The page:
Homerton band The Dolce Vita ‘bring the party’ to the Sebright Arms
- Credit: Archant
Michael-James Dent and Chris Jones of Homerton band The Dolce Vita talk about gigging locally and releasing music via cassette, ahead of their show on November 24
Everyone and their uncle are releasing albums on vinyl now. Each year is the “highest vinyl sales in X years” and all techie retailers now sell retro-looking record players. So how do you stay ahead of the curve when we’re all looking backwards?
“Someone said to me ‘the vinyl revival will soon be over, cassette tapes will be next’,” says Chris Jones, vocalist of The Dolce Vita who have released their debut EP on tape. “I’m still waiting for that to happen, but the EP sold out so I suppose a cassette tape is a nice gig souvenir, even if you do not have a tape cassette player.”
The band, who live together in “Fort Dolce” (a house share in Homerton), have only been playing as a quintet since the start of this year and were approached by record label Major Leagues to make their music in this way. Not wasting any time, they put out Brand New Bathroom in August.
“People might think that tapes are a dead format, or a pretty hipster way of releasing music,” says guitar/vocalist Michael-James Dent, “but it’s still a very pure and natural way of getting the tracks out there. The EP is a taster of what we’re about, so it’s a unique little keep sake for people who have enjoyed where we’ve come from.”
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The psychedelic new wave five-piece have been friends for years, playing in other groups such as The Death of Pop, YOOFS and Hunck, but came together after Jones and Dent wrote an album in two weeks and “realised that there was something in this”. They sent the music to Angus Rudd (guitar/keys), Richard Dent (bass) and Cameron Black (drums), and recorded at a studio in Manor House.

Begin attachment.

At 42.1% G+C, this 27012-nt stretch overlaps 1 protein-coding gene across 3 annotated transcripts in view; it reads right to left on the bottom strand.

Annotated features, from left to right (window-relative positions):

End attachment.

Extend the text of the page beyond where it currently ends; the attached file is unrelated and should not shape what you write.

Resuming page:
“I feel that The Dolce Vita is special in that there’s no pressure on us to focus on anything but making music we like and having a good time doing that,” says Dent. “There’s no real pressure and that’s basically a big part of the vibe.”
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Living in Hackney, the group are no strangers to playing locally – they’ve frequented The Shacklewell Arms, The Finsbury and The Waiting Room – and have their next gig coming up at the Sebright Arms on November 24.
“We live in a musically vibrant part of town and we are very fortunate to have such a variety of venues hosting acts from all over the world,” says Jones. “At the same time, there is a lot of generic nonsense floating around and I do feel the scene needs a big shake up.”
“As we’ve all been living in London for some time, and playing in bands for even longer, we’ve hit up all the regular spots a number of times,” says Dent. “It’s always good fun to have a drink and play the local hotspots, but we’ve reached a point now where we want to make each Dolce Vita show an occasion rather than just another gig. For the Sebright Arms show, we’re definitely going to bring the party.”
Armed with pina coladas, The Dolce Vita are releasing music to mirror their positive outlook, remembering festivals past, nights out in the summertime and embracing the dolce vita way of life.
“Living the dolce vita is a way of life that majority of Londoners are going through,” says Dent. “Working hard for the bare minimum, but using your life outside of that to take some time for yourself and celebrate the small victories that seemingly pass us by.”
He adds: “It makes more sense in the summer when you can enjoy the sunshine with a ice cold drink, but it’s still a solid lifestyle choice.”
As for Jones? “Now that it’s winter, honestly...? It’s being sat in the lounge in my dressing gown with a big pizza, a few tins of Guinness and a few rounds of Ramsay’s Kitchen Nightmares, or that fishing program that Robson Green does.”
The Dolce Vita play at the Sebright Arms off Hackney Road on Friday November 24.